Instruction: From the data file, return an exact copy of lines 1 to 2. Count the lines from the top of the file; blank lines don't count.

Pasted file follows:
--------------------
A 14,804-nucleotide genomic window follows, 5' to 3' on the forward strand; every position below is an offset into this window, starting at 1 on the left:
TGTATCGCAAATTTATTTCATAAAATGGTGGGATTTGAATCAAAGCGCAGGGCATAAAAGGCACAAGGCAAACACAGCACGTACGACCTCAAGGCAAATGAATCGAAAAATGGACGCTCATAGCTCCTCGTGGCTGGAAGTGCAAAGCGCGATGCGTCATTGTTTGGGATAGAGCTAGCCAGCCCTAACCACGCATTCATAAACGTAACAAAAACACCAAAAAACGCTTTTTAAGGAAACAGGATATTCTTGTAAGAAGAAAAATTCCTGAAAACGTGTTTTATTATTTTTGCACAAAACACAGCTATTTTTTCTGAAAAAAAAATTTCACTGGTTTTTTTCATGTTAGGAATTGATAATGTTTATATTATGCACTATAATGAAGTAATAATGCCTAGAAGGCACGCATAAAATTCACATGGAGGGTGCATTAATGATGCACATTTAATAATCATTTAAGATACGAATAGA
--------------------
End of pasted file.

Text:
A 14,804-nucleotide genomic window follows, 5' to 3' on the forward strand; every position below is an offset into this window, starting at 1 on the left:
TGTATCGCAAATTTATTTCATAAAATGGTGGGATTTGAATCAAAGCGCAGGGCATAAAAGGCACAAGGCAAACACAGCACGTACGACCTCAAGGCAAATGAATCGAAAAATGGACGCTCATAGCTCCTCGTGGCTGGAAGTGCAAAGCGCGATGCGTCATTGTTTGGGATAGAGCTAGCCAGCCCTAACCACGCATTCATAAACGTAACAAAAACACCAAAAAACGCTTTTTAAGGAAACAGGATATTCTTGTAAGAAGAAAAATTCCTGAAAACGTGTTTTATTATTTTTGCACAAAACACAGCTATTTTTTCTGAAAAAAAAATTTCACTGGTTTTTTTCATGTTAGGAATTGATAATGTTTATATTATGCACTATAATGAAGTAATAATGCCTAGAAGGCACGCATAAAATTCACATGGAGGGTGCATTAATGATGCACATTTAATAATCATTTAAGATACGAATAGA